The robot arm, made in partnership with Miso Robotics, is being tested at Chipotle's innovation hub.
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Chipotle's chips and queso blanco
Credit: Courtesy of Chipotle

Could you tell the difference between tortilla chips made by humans and chips that have been made by a disembodied robot arm? Chipotle Mexican Grill is putting that question to the test. Earlier this week, it announced that it is testing an AI kitchen assistant called "Chippy" to see if it can replicate the flavor, texture, and crunch of one of its signature side dishes.

Chippy, which was created in partnership with Miso Robotics, has been trained to follow Chipotle's "exact recipe" when making the chips and will use the same trio of ingredients (corn masa flour, water, and sunflower oil) as his two-legged counterparts. But according to the restaurant's execs, Chippy isn't supposed to make perfect tortilla chips: in fact, they've taught it not to.

"Everyone loves finding a chip with a little more salt or an extra hint of lime," Nevielle Panthaky, Chipotle's Vice President of Culinary, said in a statement. "To ensure we didn't lose the humanity behind our culinary experience, we trained Chippy extensively to ensure the output mirrored our current product, delivering some subtle variations in flavor that our guests expect."

Chippy is currently being put through his lightly salted paces at the Chipotle Cultivate Center, the fast-casual chain's innovation hub in Irvine, California. Later this year, Chippy will get the chance to work in an as-yet-unnamed Southern California Chipotle location, and a further rollout will be determined after the company analyzes feedback from its employees and its customers.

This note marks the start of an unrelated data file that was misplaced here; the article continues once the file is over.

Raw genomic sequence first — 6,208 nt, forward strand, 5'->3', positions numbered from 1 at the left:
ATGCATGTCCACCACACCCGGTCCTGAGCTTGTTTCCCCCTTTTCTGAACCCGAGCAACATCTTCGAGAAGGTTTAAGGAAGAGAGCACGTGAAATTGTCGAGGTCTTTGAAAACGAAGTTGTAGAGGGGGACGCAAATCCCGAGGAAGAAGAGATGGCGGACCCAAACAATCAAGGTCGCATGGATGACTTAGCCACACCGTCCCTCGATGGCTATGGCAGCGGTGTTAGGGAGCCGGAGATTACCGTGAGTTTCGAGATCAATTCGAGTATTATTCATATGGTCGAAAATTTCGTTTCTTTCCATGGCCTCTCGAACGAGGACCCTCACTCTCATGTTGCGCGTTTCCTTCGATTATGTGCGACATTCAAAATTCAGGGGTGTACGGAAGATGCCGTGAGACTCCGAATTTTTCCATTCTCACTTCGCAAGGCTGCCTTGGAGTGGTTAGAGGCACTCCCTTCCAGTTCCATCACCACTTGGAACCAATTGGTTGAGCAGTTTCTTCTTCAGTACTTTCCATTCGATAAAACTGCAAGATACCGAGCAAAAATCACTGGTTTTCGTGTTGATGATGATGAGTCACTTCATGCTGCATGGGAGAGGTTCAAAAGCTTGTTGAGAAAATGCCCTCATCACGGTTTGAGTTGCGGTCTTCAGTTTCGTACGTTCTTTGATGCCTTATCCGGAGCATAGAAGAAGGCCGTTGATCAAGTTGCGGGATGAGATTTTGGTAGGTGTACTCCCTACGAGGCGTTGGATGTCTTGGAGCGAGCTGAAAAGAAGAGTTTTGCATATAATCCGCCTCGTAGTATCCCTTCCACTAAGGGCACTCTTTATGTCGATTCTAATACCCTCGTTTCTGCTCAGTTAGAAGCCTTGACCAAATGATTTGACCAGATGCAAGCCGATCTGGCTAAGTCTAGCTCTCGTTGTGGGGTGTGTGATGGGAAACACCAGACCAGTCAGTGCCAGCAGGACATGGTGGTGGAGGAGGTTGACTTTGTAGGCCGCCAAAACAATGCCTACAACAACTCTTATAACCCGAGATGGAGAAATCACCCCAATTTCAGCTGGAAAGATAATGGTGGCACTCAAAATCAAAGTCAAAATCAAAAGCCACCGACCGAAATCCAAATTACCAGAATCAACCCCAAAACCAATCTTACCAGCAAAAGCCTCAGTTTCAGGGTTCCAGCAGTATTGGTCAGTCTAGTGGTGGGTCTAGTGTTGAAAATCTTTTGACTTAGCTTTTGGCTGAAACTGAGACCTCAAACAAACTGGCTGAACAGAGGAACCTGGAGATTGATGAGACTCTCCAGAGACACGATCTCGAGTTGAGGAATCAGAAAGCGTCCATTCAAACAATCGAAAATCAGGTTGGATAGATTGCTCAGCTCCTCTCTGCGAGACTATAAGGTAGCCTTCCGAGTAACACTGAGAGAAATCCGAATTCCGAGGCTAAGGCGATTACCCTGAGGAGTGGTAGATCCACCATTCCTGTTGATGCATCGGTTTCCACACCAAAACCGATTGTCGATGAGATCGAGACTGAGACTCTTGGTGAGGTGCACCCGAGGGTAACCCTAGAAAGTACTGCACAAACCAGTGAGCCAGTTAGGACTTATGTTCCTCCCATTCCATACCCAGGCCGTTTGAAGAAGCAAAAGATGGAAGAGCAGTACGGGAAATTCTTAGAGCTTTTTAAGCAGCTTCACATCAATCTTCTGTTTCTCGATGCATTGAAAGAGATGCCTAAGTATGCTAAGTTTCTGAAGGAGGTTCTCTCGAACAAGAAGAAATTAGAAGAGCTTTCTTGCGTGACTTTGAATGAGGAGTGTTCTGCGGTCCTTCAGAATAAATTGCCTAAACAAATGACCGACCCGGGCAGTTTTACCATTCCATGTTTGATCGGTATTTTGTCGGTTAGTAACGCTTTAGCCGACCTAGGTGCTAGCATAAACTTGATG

Chipotle Chip Robot
Credit: Courtesy of Chipotle

Regardless of Chippy's chip-frying performance, Chipotle said that it isn't meant to be a replacement for actual human workers. "We asked our team members if we could find a better mousetrap for anything in the restaurant, and what that would be, and up at the top of the list was a better way to make chips," Chipotle's Chief Technology Officer Curt Garner told CNBC.

"We approached it from a lens of what would make it easier, more fun, more rewarding, and how do we take away some of the tasks that team members don't like and give them more time to focus on the tasks that they do," he added.

This isn't Miso Robotics' first venture into a fast-food kitchen. In February, the California company announced that White Castle would be installing Flippy 2, its next-gen burger-flipping robot, in 100 of its restaurants. (Its original Flippy had been working in a Chicago-area White Castle since September 2020.)

And last October, Miso Robotics revealed that Buffalo Wild Wings had begun testing Flippy Wings, the restaurant world's "only robotic chicken wing frying solution" at its Inspire Brands Innovation Center. A Flippy Wings unit — which is colloquially known as "Wingy" — will be tested in one of Inspire Brands' ghost kitchens before being integrated into a standalone Buffalo Wild Wings later this year.

Honestly, it kind of sounds like it's Chippy's and Flippy's and Wingy's world now. The rest of us are just eating in it.